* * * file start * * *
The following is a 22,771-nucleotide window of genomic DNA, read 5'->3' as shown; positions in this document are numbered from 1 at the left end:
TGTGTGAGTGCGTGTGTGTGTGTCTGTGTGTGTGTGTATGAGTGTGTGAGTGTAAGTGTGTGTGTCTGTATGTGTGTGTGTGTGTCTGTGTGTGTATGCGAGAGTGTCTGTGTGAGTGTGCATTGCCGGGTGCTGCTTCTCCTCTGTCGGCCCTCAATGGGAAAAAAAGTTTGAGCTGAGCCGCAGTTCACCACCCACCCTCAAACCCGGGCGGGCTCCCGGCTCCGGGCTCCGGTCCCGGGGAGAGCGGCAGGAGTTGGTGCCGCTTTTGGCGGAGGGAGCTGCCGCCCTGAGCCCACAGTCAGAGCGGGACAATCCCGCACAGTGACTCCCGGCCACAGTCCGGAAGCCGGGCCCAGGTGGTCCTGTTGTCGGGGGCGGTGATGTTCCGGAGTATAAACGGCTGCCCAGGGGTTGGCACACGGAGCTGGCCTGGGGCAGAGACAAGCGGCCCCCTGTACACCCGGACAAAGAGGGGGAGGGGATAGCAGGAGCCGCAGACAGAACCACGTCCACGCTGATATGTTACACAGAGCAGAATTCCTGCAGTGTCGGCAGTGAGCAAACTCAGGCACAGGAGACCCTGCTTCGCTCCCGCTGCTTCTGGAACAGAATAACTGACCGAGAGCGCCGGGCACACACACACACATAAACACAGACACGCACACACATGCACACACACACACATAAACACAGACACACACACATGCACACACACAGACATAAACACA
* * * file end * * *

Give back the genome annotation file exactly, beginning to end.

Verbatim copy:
The following is a 22,771-nucleotide window of genomic DNA, read 5'->3' as shown; positions in this document are numbered from 1 at the left end:
TGTGTGAGTGCGTGTGTGTGTGTCTGTGTGTGTGTGTATGAGTGTGTGAGTGTAAGTGTGTGTGTCTGTATGTGTGTGTGTGTGTCTGTGTGTGTATGCGAGAGTGTCTGTGTGAGTGTGCATTGCCGGGTGCTGCTTCTCCTCTGTCGGCCCTCAATGGGAAAAAAAGTTTGAGCTGAGCCGCAGTTCACCACCCACCCTCAAACCCGGGCGGGCTCCCGGCTCCGGGCTCCGGTCCCGGGGAGAGCGGCAGGAGTTGGTGCCGCTTTTGGCGGAGGGAGCTGCCGCCCTGAGCCCACAGTCAGAGCGGGACAATCCCGCACAGTGACTCCCGGCCACAGTCCGGAAGCCGGGCCCAGGTGGTCCTGTTGTCGGGGGCGGTGATGTTCCGGAGTATAAACGGCTGCCCAGGGGTTGGCACACGGAGCTGGCCTGGGGCAGAGACAAGCGGCCCCCTGTACACCCGGACAAAGAGGGGGAGGGGATAGCAGGAGCCGCAGACAGAACCACGTCCACGCTGATATGTTACACAGAGCAGAATTCCTGCAGTGTCGGCAGTGAGCAAACTCAGGCACAGGAGACCCTGCTTCGCTCCCGCTGCTTCTGGAACAGAATAACTGACCGAGAGCGCCGGGCACACACACACACATAAACACAGACACGCACACACATGCACACACACACACATAAACACAGACACACACACATGCACACACACAGACATAAACACA